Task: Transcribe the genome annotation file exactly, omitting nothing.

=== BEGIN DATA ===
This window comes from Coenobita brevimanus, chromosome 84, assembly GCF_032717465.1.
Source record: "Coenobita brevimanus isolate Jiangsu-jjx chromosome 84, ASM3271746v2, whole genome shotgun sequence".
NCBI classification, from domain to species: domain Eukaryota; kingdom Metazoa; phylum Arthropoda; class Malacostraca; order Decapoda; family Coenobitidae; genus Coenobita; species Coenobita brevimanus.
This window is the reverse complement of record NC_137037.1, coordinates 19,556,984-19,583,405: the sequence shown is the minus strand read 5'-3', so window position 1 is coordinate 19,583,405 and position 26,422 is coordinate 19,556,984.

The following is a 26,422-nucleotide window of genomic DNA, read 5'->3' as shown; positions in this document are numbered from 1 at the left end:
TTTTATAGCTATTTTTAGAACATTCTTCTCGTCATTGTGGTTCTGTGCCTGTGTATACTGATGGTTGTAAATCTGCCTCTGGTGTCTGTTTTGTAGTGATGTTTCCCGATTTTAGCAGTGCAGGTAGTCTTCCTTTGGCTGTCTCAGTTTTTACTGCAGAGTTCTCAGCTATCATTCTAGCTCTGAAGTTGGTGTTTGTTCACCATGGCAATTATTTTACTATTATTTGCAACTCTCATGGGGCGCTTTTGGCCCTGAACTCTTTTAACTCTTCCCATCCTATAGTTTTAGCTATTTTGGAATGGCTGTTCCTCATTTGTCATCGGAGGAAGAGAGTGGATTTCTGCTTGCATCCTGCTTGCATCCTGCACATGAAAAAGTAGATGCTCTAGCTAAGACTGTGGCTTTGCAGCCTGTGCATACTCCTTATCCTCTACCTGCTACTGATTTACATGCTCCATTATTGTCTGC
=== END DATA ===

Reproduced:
This window comes from Coenobita brevimanus, chromosome 84, assembly GCF_032717465.1.
Source record: "Coenobita brevimanus isolate Jiangsu-jjx chromosome 84, ASM3271746v2, whole genome shotgun sequence".
NCBI classification, from domain to species: domain Eukaryota; kingdom Metazoa; phylum Arthropoda; class Malacostraca; order Decapoda; family Coenobitidae; genus Coenobita; species Coenobita brevimanus.
This window is the reverse complement of record NC_137037.1, coordinates 19,556,984-19,583,405: the sequence shown is the minus strand read 5'-3', so window position 1 is coordinate 19,583,405 and position 26,422 is coordinate 19,556,984.

The following is a 26,422-nucleotide window of genomic DNA, read 5'->3' as shown; positions in this document are numbered from 1 at the left end:
TTTTATAGCTATTTTTAGAACATTCTTCTCGTCATTGTGGTTCTGTGCCTGTGTATACTGATGGTTGTAAATCTGCCTCTGGTGTCTGTTTTGTAGTGATGTTTCCCGATTTTAGCAGTGCAGGTAGTCTTCCTTTGGCTGTCTCAGTTTTTACTGCAGAGTTCTCAGCTATCATTCTAGCTCTGAAGTTGGTGTTTGTTCACCATGGCAATTATTTTACTATTATTTGCAACTCTCATGGGGCGCTTTTGGCCCTGAACTCTTTTAACTCTTCCCATCCTATAGTTTTAGCTATTTTGGAATGGCTGTTCCTCATTTGTCATCGGAGGAAGAGAGTGGATTTCTGCTTGCATCCTGCTTGCATCCTGCACATGAAAAAGTAGATGCTCTAGCTAAGACTGTGGCTTTGCAGCCTGTGCATACTCCTTATCCTCTACCTGCTACTGATTTACATGCTCCATTATTGTCTGC